Get outside with a pen and paper: spending time outside, whether it’s just in your garden, or sat on a park bench with a coffee and some homemade sandwiches during your lunch break, is the perfect way to feel inspired. Jot down whatever comes into your head: you never know what you might want to use later!
Consider what nature and place means to you: Does nature offer you a sense of calm? Maybe there’s a certain place that’s your sanctuary? Everyone associates certain places and the nature that inhabits them with memory and emotion.
Don’t forget people too: We want to hear about animals and plants, but we also want to read about human nature within nature.
Nature and place can be anywhere: local or global! Some of us will feel inspired by the blackbird in our own back garden, others may take inspiration from elephants in Africa. Previous winners have written about everything from cow pats, to Panamanian golden frogs, to black kites in Delhi, to a single marsh thistle. Competition judges will give a wide interpretation of the theme ‘nature and place’.
Show the Love for Halvergate Marshes
Mark Smart - Senior Site Manager of Berney Marshes and Breydon Water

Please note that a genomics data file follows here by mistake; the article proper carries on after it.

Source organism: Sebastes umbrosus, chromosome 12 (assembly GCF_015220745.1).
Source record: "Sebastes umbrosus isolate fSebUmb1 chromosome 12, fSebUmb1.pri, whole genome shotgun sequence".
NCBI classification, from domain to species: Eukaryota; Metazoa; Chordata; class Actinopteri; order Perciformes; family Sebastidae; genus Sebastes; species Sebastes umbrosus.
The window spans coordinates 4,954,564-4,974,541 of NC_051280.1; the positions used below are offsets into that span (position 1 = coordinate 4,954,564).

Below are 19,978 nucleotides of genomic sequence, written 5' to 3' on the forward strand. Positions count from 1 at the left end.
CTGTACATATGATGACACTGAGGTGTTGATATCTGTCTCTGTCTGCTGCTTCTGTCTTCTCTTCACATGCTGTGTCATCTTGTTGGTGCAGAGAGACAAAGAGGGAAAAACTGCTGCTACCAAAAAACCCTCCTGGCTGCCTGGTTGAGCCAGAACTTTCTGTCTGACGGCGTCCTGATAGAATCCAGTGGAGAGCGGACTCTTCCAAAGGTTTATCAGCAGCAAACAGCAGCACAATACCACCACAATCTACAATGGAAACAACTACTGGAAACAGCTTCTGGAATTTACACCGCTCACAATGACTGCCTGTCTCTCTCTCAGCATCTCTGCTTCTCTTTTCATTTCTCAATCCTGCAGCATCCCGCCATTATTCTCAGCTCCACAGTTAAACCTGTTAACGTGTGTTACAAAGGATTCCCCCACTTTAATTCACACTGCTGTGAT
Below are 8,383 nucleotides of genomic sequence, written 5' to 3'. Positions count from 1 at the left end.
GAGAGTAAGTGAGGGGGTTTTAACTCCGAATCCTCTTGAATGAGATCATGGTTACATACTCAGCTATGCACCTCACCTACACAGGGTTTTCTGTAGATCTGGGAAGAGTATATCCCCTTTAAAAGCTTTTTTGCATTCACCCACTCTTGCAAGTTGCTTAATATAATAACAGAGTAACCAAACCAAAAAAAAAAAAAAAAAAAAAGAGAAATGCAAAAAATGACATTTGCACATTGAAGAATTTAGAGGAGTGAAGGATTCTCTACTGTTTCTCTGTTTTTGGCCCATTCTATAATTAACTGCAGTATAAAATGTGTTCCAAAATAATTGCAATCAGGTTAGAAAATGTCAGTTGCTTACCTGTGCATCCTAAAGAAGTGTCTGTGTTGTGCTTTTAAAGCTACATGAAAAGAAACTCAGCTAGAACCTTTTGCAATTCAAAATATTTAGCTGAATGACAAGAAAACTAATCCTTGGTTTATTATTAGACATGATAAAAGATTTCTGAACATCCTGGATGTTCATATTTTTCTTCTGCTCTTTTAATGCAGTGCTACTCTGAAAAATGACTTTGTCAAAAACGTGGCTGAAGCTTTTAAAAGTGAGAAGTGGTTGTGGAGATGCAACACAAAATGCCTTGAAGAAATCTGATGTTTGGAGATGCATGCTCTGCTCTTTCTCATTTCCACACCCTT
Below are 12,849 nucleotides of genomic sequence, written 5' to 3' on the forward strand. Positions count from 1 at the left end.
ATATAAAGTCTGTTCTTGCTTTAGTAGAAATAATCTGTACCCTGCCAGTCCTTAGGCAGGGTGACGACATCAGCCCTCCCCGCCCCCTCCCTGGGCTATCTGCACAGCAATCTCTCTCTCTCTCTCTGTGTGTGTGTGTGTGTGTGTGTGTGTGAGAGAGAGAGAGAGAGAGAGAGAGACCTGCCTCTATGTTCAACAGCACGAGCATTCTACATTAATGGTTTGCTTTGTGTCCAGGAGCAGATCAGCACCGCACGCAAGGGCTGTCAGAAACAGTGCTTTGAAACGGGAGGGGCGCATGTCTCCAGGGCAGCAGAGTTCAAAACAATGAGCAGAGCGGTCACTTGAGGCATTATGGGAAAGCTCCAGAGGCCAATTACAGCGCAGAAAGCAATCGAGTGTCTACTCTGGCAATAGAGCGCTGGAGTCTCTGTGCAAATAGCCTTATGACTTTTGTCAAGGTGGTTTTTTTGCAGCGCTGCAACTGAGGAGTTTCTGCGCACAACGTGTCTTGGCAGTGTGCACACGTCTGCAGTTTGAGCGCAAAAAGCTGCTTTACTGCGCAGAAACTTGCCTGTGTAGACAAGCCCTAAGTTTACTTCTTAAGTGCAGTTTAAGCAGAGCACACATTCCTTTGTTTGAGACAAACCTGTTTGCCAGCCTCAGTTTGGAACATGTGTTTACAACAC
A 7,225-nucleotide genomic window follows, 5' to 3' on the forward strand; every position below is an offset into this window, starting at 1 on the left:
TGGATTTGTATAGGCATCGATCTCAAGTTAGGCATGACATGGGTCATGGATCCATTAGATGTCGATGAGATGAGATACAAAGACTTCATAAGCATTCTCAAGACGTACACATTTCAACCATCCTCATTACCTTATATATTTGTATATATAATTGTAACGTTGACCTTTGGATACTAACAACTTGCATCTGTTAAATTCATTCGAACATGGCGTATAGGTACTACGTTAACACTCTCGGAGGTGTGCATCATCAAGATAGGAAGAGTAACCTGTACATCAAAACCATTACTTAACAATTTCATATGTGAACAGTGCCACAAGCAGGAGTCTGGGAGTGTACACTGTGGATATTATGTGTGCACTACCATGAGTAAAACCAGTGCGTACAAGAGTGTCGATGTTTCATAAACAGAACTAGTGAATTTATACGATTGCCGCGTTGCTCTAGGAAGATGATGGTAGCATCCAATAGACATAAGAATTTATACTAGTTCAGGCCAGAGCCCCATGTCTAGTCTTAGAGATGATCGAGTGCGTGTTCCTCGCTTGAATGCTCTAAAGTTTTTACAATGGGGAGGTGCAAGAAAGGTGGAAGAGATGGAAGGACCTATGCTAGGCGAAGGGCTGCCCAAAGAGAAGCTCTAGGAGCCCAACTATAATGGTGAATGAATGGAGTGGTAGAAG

The impact of climate change
Whether you’re a climate change sceptic or completely accept it, we must all appreciate that our weather systems are changing and becoming increasingly unpredictable.
Gone are the balmy summer days I remember as a child and teenager in the 80s, and gone are the predictable, traditional English seasons and their associated rain fall patterns that controlled my working life on farms throughout the early 90s and in more recent times for the RSPB as Site Manager of Berney Marshes.
If we want to maintain our reserves to provide high quality habitats for our existing wetland species, and create new habitat for the species that we are expecting to gain in the future, then we have to make changes. We also have to change our approach to water management.
Drone image of Halvergate Marshes works - Jeff Kew (RSPB)
At RSPB reserve Berney Marshes, in the heart of the Norfolk Broads, we have been trying to think outside the box, developing water management systems that will not only protect the reserve from times of drought, but also ensure the provision of water to one of the UK’s largest areas of wet grassland, Halvergate Marshes.